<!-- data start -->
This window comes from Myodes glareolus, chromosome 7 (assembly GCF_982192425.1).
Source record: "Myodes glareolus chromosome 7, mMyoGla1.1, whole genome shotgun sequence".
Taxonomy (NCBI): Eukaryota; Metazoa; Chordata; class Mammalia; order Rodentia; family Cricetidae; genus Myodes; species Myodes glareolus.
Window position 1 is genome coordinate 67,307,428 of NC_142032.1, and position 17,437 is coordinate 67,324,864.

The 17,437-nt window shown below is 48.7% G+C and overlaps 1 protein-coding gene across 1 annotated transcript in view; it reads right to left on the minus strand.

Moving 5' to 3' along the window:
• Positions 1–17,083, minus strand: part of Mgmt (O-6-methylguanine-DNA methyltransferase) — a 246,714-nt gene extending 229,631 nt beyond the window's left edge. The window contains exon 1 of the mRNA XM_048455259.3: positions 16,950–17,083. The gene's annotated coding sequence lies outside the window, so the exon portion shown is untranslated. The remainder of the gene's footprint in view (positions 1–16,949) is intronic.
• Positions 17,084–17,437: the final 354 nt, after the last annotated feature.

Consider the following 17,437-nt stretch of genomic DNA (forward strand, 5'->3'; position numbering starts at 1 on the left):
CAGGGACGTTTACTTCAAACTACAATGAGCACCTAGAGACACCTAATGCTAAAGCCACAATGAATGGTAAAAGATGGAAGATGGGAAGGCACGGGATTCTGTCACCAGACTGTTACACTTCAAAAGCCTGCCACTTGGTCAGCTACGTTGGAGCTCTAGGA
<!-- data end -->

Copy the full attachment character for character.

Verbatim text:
This window comes from Myodes glareolus, chromosome 7 (assembly GCF_982192425.1).
Source record: "Myodes glareolus chromosome 7, mMyoGla1.1, whole genome shotgun sequence".
Taxonomy (NCBI): Eukaryota; Metazoa; Chordata; class Mammalia; order Rodentia; family Cricetidae; genus Myodes; species Myodes glareolus.
Window position 1 is genome coordinate 67,307,428 of NC_142032.1, and position 17,437 is coordinate 67,324,864.

The 17,437-nt window shown below is 48.7% G+C and overlaps 1 protein-coding gene across 1 annotated transcript in view; it reads right to left on the minus strand.

Moving 5' to 3' along the window:
• Positions 1–17,083, minus strand: part of Mgmt (O-6-methylguanine-DNA methyltransferase) — a 246,714-nt gene extending 229,631 nt beyond the window's left edge. The window contains exon 1 of the mRNA XM_048455259.3: positions 16,950–17,083. The gene's annotated coding sequence lies outside the window, so the exon portion shown is untranslated. The remainder of the gene's footprint in view (positions 1–16,949) is intronic.
• Positions 17,084–17,437: the final 354 nt, after the last annotated feature.

Consider the following 17,437-nt stretch of genomic DNA (forward strand, 5'->3'; position numbering starts at 1 on the left):
CAGGGACGTTTACTTCAAACTACAATGAGCACCTAGAGACACCTAATGCTAAAGCCACAATGAATGGTAAAAGATGGAAGATGGGAAGGCACGGGATTCTGTCACCAGACTGTTACACTTCAAAAGCCTGCCACTTGGTCAGCTACGTTGGAGCTCTAGGA